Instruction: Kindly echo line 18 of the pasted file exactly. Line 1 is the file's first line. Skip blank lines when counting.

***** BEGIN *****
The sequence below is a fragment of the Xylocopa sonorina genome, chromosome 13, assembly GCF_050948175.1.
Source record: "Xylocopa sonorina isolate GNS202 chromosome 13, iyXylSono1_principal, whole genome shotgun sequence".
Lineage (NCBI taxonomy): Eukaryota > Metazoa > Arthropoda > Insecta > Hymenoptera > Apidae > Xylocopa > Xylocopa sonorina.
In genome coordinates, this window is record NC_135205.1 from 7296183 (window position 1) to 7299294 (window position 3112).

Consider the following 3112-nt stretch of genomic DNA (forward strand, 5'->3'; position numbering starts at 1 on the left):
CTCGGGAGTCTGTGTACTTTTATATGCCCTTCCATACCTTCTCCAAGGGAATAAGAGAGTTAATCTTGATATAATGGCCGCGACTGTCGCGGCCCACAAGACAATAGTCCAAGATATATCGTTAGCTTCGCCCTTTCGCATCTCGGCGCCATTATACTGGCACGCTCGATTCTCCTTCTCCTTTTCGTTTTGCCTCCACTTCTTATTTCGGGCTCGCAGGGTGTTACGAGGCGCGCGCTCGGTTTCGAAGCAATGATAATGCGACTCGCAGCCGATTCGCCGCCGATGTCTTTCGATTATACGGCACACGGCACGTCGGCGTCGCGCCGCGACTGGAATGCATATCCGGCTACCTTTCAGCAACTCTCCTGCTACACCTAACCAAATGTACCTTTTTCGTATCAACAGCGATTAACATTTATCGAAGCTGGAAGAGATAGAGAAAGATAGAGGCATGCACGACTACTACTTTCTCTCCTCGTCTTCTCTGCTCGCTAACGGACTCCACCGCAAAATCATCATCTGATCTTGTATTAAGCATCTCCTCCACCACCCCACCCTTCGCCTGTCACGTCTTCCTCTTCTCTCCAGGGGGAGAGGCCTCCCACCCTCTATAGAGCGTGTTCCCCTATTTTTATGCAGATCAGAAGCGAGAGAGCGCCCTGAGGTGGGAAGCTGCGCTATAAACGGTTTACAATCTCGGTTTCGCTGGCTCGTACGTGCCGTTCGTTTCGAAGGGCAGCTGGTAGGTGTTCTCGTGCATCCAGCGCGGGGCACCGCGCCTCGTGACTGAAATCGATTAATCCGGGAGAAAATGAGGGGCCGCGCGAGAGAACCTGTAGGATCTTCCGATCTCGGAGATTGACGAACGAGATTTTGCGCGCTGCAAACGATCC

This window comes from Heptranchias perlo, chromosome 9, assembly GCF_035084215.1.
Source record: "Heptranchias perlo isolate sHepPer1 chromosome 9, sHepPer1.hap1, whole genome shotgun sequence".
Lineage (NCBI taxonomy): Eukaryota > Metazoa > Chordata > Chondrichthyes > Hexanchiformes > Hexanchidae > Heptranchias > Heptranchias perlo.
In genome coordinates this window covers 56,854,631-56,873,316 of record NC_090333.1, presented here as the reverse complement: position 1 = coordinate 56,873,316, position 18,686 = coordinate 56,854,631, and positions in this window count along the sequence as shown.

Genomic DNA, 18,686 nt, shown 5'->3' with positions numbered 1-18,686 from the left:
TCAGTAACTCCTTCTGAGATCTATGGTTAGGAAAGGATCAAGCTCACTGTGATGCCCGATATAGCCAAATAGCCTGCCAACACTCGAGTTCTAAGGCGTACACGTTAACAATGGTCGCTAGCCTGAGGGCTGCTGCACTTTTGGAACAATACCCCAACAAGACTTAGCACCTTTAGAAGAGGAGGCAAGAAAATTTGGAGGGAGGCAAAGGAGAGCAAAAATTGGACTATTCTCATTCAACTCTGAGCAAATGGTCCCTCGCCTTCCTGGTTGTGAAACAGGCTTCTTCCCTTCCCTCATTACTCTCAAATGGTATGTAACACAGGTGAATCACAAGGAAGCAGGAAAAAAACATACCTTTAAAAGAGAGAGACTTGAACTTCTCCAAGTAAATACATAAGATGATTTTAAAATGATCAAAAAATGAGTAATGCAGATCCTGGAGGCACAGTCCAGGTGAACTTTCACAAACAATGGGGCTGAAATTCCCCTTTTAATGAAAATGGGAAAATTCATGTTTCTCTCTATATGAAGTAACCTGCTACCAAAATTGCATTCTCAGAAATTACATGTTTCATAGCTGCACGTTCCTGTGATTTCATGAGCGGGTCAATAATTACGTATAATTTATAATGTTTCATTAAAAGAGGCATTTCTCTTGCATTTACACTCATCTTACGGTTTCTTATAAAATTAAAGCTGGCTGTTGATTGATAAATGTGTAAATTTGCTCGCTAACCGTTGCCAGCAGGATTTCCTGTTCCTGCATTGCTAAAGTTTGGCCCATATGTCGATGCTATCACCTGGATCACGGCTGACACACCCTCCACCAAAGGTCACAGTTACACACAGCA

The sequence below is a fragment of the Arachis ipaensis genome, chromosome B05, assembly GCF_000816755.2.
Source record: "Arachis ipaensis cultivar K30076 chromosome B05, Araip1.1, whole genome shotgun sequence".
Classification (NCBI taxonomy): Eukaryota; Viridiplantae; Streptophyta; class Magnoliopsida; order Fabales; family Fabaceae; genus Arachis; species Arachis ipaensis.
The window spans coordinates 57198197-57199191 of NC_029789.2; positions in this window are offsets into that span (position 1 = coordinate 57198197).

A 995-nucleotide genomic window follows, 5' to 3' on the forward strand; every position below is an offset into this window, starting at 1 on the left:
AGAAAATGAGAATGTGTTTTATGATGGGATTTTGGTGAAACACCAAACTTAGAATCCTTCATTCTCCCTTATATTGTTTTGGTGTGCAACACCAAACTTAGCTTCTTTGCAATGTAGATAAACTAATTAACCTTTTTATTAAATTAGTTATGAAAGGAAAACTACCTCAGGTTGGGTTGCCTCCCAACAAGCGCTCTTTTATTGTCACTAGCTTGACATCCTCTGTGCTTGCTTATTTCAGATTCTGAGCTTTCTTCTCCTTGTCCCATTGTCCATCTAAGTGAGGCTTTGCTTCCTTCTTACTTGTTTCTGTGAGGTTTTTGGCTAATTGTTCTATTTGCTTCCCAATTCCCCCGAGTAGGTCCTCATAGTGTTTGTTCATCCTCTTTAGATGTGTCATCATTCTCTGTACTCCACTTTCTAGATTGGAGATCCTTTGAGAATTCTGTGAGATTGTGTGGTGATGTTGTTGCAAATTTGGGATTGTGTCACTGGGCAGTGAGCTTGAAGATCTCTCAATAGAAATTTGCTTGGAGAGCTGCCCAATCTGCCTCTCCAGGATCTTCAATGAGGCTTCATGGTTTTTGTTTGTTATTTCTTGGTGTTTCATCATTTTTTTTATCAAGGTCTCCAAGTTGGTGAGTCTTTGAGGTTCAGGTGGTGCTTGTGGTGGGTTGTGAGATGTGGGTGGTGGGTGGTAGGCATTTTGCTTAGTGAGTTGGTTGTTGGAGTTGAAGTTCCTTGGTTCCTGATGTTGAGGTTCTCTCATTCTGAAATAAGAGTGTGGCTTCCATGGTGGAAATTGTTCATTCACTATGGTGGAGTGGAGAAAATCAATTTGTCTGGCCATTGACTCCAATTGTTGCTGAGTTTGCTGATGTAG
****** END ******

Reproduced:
AGAAAATGAGAATGTGTTTTATGATGGGATTTTGGTGAAACACCAAACTTAGAATCCTTCATTCTCCCTTATATTGTTTTGGTGTGCAACACCAAACTTAGCTTCTTTGCAATGTAGATAAACTAATTAACCTTTTTATTAAATTAGTTATGAAAGGAAAACTACCTCAGGTTGGGTTGCCTCCCAACAAGCGCTCTTTTATTGTCACTAGCTTGACATCCTCTGTGCTTGCTTATTTCAGATTCTGAGCTTTCTTCTCCTTGTCCCATTGTCCATCTAAGTGAGGCTTTGCTTCCTTCTTACTTGTTTCTGTGAGGTTTTTGGCTAATTGTTCTATTTGCTTCCCAATTCCCCCGAGTAGGTCCTCATAGTGTTTGTTCATCCTCTTTAGATGTGTCATCATTCTCTGTACTCCACTTTCTAGATTGGAGATCCTTTGAGAATTCTGTGAGATTGTGTGGTGATGTTGTTGCAAATTTGGGATTGTGTCACTGGGCAGTGAGCTTGAAGATCTCTCAATAGAAATTTGCTTGGAGAGCTGCCCAATCTGCCTCTCCAGGATCTTCAATGAGGCTTCATGGTTTTTGTTTGTTATTTCTTGGTGTTTCATCATTTTTTTTATCAAGGTCTCCAAGTTGGTGAGTCTTTGAGGTTCAGGTGGTGCTTGTGGTGGGTTGTGAGATGTGGGTGGTGGGTGGTAGGCATTTTGCTTAGTGAGTTGGTTGTTGGAGTTGAAGTTCCTTGGTTCCTGATGTTGAGGTTCTCTCATTCTGAAATAAGAGTGTGGCTTCCATGGTGGAAATTGTTCATTCACTATGGTGGAGTGGAGAAAATCAATTTGTCTGGCCATTGACTCCAATTGTTGCTGAGTTTGCTGATGTAG